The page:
Mitsuko vs Sumika:
For whatever reason, last week I didn’t quite piece together that Mitsuko was the killer of Sumika, even though it was obvious in hindsight. Still, we got the reveal this episode and if anyone else was a little slow to the truth they may have been surprised, and I wouldn’t blame them. Heck, last week I was so caught up in the story we were being sold with Ginko and Lulu being the killers that I never even considered Mitsuko’s position in Sumika’s death. It was obvious that she was jealous of her and wanted Kureha to herself, but she played her game well – smart enough that both the characters and (parts of) the audience were fooled by it.
Do I think Kureha really killed Mitsuko though? No. Being sent off a building isn’t enough to confirm that she’s gone, and honestly I wouldn’t be surprised if she pops up next week like nothing went wrong. Poor Sumika, however, is still dead, yet it doesn’t feel like it when you consider how prevalent she still is whenever the focus is on Kureha. I thought the flashback of both the girls racing through the a rainstorm to try and save the garden was possibly the sweetest moment we’ve seen a series otherwise wrapped in sin. There may be death and lies at every turn, but the love shared between Kureha and Sumika does a great job at highlighting just how important their relationship is. I hope we continue to see more of her through Kureha’s flashbacks, because it’s up there as one of my favourite parts of the show so far.
The Invisible Storm:
The concept of the Invisible Storm is still as vague as ever, so I’ve been reading up on theories as to what it might be. One of which that seems most plausible right now would it being the symbol for lesbianism entering society. So far all the bears have shown their attraction to the same sex, but the only humans girls swinging that way appear to be Kureha and Sumika. Could the Invisible Storm be symbolic for the arrival of an alternative sexuality that shakes up the dynamics and rigid enforcement that exists in the human side of the world? Who knows, it’s still up the air, but that would be my best guess so far.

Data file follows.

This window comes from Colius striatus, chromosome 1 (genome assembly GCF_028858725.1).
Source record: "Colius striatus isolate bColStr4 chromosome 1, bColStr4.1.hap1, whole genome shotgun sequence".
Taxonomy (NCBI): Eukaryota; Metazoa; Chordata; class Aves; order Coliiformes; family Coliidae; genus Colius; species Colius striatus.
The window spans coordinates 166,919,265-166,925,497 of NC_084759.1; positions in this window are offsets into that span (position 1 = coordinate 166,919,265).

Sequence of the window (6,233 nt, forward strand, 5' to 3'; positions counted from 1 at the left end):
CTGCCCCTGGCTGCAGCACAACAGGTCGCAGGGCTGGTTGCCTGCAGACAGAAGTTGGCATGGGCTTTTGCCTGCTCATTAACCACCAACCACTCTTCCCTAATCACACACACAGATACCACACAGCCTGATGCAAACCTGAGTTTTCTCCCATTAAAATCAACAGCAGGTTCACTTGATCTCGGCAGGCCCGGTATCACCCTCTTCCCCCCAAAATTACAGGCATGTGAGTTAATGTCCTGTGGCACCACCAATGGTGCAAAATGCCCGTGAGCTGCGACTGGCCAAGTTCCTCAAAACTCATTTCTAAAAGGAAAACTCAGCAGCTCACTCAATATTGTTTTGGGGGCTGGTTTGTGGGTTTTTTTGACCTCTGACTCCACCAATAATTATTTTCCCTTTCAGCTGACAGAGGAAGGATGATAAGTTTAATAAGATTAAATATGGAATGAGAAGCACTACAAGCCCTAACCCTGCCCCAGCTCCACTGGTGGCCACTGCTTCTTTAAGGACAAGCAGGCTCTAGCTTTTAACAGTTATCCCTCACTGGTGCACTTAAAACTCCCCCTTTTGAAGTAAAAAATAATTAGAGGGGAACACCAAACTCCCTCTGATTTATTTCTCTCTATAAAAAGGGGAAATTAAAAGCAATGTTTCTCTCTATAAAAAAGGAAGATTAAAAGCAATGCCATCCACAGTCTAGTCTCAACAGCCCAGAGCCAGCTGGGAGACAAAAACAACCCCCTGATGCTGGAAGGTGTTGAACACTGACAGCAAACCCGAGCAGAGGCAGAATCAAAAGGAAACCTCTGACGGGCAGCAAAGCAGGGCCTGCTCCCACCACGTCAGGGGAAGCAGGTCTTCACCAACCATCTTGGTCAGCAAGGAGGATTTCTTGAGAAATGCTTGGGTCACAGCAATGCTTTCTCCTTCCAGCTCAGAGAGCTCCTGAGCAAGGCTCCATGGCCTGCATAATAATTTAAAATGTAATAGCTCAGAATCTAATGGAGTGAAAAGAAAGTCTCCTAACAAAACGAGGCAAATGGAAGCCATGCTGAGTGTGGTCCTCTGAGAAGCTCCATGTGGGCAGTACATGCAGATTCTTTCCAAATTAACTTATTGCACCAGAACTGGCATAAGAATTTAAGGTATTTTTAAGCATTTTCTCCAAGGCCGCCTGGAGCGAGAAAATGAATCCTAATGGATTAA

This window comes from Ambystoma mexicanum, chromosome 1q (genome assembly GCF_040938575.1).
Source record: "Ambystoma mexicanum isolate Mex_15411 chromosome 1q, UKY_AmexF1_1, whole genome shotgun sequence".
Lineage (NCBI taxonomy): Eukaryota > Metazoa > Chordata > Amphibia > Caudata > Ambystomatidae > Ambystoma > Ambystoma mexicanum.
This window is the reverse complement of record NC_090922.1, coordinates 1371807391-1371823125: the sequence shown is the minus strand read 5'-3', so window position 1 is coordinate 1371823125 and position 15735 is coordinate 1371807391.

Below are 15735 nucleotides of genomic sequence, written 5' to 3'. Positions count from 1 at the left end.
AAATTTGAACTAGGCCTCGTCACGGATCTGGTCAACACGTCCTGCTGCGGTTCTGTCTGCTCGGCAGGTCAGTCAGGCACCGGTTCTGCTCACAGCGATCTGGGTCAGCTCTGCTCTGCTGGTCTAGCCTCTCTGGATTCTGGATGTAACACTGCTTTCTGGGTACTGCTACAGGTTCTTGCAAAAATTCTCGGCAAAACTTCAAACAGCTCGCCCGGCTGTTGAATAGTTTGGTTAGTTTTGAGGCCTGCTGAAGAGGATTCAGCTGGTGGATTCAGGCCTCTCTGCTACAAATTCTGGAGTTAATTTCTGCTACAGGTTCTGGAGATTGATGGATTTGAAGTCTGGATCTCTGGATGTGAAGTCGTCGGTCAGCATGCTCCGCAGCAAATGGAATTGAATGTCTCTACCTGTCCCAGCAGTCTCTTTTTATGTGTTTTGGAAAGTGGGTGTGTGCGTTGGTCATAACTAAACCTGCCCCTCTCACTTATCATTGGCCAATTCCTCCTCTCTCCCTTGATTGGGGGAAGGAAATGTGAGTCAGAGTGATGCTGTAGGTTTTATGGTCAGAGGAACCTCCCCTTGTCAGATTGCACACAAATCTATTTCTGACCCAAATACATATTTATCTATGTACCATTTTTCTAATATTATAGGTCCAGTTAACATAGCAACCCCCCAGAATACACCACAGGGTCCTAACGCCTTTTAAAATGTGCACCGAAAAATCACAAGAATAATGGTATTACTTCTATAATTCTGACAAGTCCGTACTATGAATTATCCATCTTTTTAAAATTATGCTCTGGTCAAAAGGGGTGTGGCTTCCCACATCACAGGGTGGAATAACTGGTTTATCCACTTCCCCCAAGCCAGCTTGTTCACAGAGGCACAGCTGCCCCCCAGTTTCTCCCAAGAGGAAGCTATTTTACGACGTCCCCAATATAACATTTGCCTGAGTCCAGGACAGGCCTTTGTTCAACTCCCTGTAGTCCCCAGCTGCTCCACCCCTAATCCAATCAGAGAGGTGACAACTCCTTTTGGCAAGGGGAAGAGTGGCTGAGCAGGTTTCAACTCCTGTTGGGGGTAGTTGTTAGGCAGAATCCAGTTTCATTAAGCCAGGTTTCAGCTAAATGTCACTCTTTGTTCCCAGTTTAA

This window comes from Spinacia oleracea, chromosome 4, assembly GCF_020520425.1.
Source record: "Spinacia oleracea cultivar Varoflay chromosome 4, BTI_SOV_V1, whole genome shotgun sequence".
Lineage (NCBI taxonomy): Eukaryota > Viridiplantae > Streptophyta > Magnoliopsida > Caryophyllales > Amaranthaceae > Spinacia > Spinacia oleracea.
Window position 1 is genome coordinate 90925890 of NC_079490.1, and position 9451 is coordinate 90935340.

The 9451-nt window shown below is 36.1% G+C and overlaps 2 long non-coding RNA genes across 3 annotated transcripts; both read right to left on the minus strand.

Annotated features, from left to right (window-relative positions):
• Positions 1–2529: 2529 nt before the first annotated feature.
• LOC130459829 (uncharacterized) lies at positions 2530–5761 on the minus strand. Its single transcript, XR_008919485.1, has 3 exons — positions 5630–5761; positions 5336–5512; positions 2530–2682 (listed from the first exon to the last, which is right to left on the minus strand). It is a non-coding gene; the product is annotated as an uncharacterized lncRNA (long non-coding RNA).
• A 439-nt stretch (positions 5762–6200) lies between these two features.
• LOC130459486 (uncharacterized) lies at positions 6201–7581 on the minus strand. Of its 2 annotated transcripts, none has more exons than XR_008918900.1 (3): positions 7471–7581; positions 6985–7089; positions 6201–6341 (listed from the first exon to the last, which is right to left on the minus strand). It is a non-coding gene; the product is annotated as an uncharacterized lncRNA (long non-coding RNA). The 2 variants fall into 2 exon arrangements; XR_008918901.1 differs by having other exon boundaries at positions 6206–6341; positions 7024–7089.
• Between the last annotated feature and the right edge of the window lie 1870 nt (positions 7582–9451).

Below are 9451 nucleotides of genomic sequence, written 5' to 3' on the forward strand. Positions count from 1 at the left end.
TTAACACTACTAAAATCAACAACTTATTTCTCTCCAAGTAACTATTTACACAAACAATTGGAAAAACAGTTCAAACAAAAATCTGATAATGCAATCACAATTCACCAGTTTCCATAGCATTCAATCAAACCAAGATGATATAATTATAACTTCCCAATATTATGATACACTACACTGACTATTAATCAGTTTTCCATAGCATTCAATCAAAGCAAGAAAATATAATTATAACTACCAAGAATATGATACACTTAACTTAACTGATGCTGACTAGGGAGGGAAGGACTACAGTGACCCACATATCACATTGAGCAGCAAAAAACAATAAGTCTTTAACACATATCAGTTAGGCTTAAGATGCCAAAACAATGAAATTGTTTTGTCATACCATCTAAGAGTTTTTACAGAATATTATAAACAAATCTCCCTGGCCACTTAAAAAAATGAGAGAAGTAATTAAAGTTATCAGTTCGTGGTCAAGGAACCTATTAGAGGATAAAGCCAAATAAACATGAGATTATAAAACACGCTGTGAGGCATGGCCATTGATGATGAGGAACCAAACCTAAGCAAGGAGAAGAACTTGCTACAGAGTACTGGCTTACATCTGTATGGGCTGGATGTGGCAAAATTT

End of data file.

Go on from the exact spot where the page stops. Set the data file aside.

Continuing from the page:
When you also consider the Exclusion Ceremony that took place this episode, it adds weight to that interpretation. Oniyama Eriko (Ise Mariya) declares that Sumika was ‘evil’, which apparently explains why she was targeted by the bears. It wouldn’t be a stretch to imagine that ‘evil’ could be replaced with ‘lesbian’ in this scenario. And as it turns out, Eriko had her own moment of lesbianism (resulting in her lilies turning black) before being targeted by Ginko and Lulu at the end of this episode. I’d say the theory seems pretty much on point.
Repetition in Action:
Each episode of Yuri Kuma Arashi has basically been the same, just with a focus on different characters, a different murder, and different bears. I didn’t like how it was done last week, but for whatever reason I didn’t mind it so much this time around. Maybe I’m just getting used to it, but I’m pretty sure if we’re going to get this same formula for the next nine episodes then I’ll grow tired of it pretty quickly. At least the transformation sequence changed slightly this week.
Overview – What’s Next?
Overall, better than last week for me, but I’m waiting for something to totally flip Yuri Kuma Arashi on its head. We may not get that for a few more weeks, so I’m not being too hopeful. It’s also funny when I consider that Sumika is the one character who has left the most impression on me despite dying fairly quickly into the first episode; I hope to see more of her as Kureha grows into her role and starts shooting down those evil bears.
Teacher x Mother:
Kureha is Evil: